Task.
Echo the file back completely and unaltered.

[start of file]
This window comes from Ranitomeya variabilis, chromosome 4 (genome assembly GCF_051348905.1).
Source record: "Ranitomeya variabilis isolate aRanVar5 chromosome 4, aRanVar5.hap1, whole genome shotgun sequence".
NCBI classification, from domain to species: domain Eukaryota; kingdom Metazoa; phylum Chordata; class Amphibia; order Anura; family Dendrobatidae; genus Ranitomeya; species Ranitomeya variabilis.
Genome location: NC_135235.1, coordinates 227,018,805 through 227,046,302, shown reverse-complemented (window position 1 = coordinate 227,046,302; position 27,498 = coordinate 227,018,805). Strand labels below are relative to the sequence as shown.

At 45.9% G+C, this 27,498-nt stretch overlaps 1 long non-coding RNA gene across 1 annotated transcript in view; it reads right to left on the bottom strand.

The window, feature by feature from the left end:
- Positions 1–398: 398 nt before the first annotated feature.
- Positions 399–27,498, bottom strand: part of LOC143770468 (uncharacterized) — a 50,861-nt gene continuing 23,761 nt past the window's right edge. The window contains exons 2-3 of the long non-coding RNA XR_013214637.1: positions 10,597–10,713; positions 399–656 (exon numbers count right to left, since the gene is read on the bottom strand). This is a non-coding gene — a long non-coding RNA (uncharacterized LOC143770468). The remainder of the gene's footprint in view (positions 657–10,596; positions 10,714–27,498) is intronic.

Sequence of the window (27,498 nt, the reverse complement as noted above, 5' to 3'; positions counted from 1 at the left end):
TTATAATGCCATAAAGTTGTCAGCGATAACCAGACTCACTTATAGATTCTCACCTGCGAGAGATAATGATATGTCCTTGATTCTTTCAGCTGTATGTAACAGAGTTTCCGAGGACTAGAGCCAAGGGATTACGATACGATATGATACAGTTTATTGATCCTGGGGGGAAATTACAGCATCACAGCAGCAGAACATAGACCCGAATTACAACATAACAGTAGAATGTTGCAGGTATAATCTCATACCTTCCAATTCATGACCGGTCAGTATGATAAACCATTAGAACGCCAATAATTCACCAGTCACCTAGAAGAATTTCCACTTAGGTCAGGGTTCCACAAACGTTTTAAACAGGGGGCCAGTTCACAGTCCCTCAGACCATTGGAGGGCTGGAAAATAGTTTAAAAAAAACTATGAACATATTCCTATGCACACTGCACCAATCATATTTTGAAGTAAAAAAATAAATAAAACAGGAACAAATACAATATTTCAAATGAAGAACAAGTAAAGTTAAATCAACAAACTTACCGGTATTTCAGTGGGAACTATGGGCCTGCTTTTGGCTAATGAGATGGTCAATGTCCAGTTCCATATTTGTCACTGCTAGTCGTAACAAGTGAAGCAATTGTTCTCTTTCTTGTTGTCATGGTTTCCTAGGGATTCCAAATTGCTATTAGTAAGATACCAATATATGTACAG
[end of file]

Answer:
This window comes from Ranitomeya variabilis, chromosome 4 (genome assembly GCF_051348905.1).
Source record: "Ranitomeya variabilis isolate aRanVar5 chromosome 4, aRanVar5.hap1, whole genome shotgun sequence".
NCBI classification, from domain to species: domain Eukaryota; kingdom Metazoa; phylum Chordata; class Amphibia; order Anura; family Dendrobatidae; genus Ranitomeya; species Ranitomeya variabilis.
Genome location: NC_135235.1, coordinates 227,018,805 through 227,046,302, shown reverse-complemented (window position 1 = coordinate 227,046,302; position 27,498 = coordinate 227,018,805). Strand labels below are relative to the sequence as shown.

At 45.9% G+C, this 27,498-nt stretch overlaps 1 long non-coding RNA gene across 1 annotated transcript in view; it reads right to left on the bottom strand.

The window, feature by feature from the left end:
- Positions 1–398: 398 nt before the first annotated feature.
- Positions 399–27,498, bottom strand: part of LOC143770468 (uncharacterized) — a 50,861-nt gene continuing 23,761 nt past the window's right edge. The window contains exons 2-3 of the long non-coding RNA XR_013214637.1: positions 10,597–10,713; positions 399–656 (exon numbers count right to left, since the gene is read on the bottom strand). This is a non-coding gene — a long non-coding RNA (uncharacterized LOC143770468). The remainder of the gene's footprint in view (positions 657–10,596; positions 10,714–27,498) is intronic.

Sequence of the window (27,498 nt, the reverse complement as noted above, 5' to 3'; positions counted from 1 at the left end):
TTATAATGCCATAAAGTTGTCAGCGATAACCAGACTCACTTATAGATTCTCACCTGCGAGAGATAATGATATGTCCTTGATTCTTTCAGCTGTATGTAACAGAGTTTCCGAGGACTAGAGCCAAGGGATTACGATACGATATGATACAGTTTATTGATCCTGGGGGGAAATTACAGCATCACAGCAGCAGAACATAGACCCGAATTACAACATAACAGTAGAATGTTGCAGGTATAATCTCATACCTTCCAATTCATGACCGGTCAGTATGATAAACCATTAGAACGCCAATAATTCACCAGTCACCTAGAAGAATTTCCACTTAGGTCAGGGTTCCACAAACGTTTTAAACAGGGGGCCAGTTCACAGTCCCTCAGACCATTGGAGGGCTGGAAAATAGTTTAAAAAAAACTATGAACATATTCCTATGCACACTGCACCAATCATATTTTGAAGTAAAAAAATAAATAAAACAGGAACAAATACAATATTTCAAATGAAGAACAAGTAAAGTTAAATCAACAAACTTACCGGTATTTCAGTGGGAACTATGGGCCTGCTTTTGGCTAATGAGATGGTCAATGTCCAGTTCCATATTTGTCACTGCTAGTCGTAACAAGTGAAGCAATTGTTCTCTTTCTTGTTGTCATGGTTTCCTAGGGATTCCAAATTGCTATTAGTAAGATACCAATATATGTACAG